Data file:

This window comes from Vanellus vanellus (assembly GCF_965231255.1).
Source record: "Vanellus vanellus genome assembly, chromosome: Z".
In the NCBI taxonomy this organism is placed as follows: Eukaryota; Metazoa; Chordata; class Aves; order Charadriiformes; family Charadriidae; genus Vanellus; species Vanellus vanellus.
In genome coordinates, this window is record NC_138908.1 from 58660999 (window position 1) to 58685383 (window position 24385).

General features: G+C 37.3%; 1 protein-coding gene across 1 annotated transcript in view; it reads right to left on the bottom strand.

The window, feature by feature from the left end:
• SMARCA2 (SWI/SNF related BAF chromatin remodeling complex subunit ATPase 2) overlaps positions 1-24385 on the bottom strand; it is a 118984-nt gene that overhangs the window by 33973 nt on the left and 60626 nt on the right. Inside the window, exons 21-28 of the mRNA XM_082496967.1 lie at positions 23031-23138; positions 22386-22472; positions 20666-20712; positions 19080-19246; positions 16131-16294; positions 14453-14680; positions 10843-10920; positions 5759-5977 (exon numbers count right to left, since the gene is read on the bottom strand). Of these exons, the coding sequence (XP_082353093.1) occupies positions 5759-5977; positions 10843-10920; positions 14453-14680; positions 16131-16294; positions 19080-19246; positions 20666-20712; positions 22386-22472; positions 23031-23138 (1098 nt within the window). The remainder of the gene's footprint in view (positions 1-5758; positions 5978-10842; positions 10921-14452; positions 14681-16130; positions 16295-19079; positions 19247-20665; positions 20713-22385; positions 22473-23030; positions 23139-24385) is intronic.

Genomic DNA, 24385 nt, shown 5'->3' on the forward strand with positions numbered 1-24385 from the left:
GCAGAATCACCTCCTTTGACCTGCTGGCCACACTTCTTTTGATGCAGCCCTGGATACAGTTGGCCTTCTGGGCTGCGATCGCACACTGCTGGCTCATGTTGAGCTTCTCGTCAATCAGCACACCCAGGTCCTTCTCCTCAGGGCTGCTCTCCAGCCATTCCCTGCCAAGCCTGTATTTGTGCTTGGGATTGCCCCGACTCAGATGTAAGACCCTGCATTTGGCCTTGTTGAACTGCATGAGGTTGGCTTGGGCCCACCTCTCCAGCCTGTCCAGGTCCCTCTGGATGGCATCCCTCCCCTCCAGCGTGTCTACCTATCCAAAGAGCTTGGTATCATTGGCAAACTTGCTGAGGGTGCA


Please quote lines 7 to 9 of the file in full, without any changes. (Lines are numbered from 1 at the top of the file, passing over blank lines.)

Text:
• SMARCA2 (SWI/SNF related BAF chromatin remodeling complex subunit ATPase 2) overlaps positions 1-24385 on the bottom strand; it is a 118984-nt gene that overhangs the window by 33973 nt on the left and 60626 nt on the right. Inside the window, exons 21-28 of the mRNA XM_082496967.1 lie at positions 23031-23138; positions 22386-22472; positions 20666-20712; positions 19080-19246; positions 16131-16294; positions 14453-14680; positions 10843-10920; positions 5759-5977 (exon numbers count right to left, since the gene is read on the bottom strand). Of these exons, the coding sequence (XP_082353093.1) occupies positions 5759-5977; positions 10843-10920; positions 14453-14680; positions 16131-16294; positions 19080-19246; positions 20666-20712; positions 22386-22472; positions 23031-23138 (1098 nt within the window). The remainder of the gene's footprint in view (positions 1-5758; positions 5978-10842; positions 10921-14452; positions 14681-16130; positions 16295-19079; positions 19247-20665; positions 20713-22385; positions 22473-23030; positions 23139-24385) is intronic.

Genomic DNA, 24385 nt, shown 5'->3' on the forward strand with positions numbered 1-24385 from the left:
GCAGAATCACCTCCTTTGACCTGCTGGCCACACTTCTTTTGATGCAGCCCTGGATACAGTTGGCCTTCTGGGCTGCGATCGCACACTGCTGGCTCATGTTGAGCTTCTCGTCAATCAGCACACCCAGGTCCTTCTCCTCAGGGCTGCTCTCCAGCCATTCCCTGCCAAGCCTGTATTTGTGCTTGGGATTGCCCCGACTCAGATGTAAGACCCTGCATTTGGCCTTGTTGAACTGCATGAGGTTGGCTTGGGCCCACCTCTCCAGCCTGTCCAGGTCCCTCTGGATGGCATCCCTCCCCTCCAGCGTGTCTACCTATCCAAAGAGCTTGGTATCATTGGCAAACTTGCTGAGGGTGCA